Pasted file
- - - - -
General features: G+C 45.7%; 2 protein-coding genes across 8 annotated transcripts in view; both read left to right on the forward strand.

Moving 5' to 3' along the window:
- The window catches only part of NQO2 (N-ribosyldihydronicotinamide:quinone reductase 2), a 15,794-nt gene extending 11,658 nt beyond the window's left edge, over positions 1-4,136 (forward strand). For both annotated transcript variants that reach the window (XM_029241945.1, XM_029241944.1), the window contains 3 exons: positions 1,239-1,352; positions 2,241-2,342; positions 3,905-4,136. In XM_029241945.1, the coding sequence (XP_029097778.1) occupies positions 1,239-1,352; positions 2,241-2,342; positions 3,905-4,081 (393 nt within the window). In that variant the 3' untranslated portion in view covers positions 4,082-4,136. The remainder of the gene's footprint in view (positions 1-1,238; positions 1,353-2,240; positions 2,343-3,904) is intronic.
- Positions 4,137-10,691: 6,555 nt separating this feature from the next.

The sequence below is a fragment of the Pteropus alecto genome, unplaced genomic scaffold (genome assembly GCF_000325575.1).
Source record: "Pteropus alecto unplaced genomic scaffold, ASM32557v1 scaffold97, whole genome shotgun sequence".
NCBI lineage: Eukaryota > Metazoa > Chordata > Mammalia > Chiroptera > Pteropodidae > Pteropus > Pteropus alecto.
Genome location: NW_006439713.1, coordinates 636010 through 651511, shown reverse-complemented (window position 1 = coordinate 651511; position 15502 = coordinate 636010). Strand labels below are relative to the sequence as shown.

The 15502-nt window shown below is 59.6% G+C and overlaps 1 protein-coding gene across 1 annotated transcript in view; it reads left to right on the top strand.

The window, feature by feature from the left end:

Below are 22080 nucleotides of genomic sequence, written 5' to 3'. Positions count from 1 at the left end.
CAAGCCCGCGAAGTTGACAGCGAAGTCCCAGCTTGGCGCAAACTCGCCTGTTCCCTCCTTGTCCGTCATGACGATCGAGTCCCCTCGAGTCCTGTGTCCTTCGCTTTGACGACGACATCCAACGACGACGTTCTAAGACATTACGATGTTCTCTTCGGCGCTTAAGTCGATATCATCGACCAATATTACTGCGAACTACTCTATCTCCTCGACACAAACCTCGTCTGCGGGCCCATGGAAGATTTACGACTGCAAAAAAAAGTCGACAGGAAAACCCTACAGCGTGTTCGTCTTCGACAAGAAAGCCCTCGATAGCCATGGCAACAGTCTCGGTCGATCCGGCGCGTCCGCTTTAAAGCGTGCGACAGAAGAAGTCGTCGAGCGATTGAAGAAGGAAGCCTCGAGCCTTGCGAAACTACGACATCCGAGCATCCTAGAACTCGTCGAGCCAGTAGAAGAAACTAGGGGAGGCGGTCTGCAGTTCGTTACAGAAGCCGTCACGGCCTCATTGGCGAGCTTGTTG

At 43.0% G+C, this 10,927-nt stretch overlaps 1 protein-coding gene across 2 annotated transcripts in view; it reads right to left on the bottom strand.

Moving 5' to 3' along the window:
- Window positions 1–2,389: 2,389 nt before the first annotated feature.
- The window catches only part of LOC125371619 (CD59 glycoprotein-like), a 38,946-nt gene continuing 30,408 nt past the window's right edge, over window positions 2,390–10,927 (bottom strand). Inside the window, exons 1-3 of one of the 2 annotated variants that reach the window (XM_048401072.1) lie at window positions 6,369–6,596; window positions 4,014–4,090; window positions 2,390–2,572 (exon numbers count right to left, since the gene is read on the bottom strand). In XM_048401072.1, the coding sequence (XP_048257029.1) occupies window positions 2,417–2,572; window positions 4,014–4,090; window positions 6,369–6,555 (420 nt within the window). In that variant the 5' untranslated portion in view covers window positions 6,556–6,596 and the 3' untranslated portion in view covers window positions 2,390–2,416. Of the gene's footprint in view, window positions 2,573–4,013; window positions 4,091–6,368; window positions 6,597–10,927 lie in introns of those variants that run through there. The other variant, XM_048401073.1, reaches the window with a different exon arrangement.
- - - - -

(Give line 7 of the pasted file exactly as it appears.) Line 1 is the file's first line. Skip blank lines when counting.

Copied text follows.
NCBI lineage: Eukaryota > Metazoa > Chordata > Mammalia > Chiroptera > Pteropodidae > Pteropus > Pteropus alecto.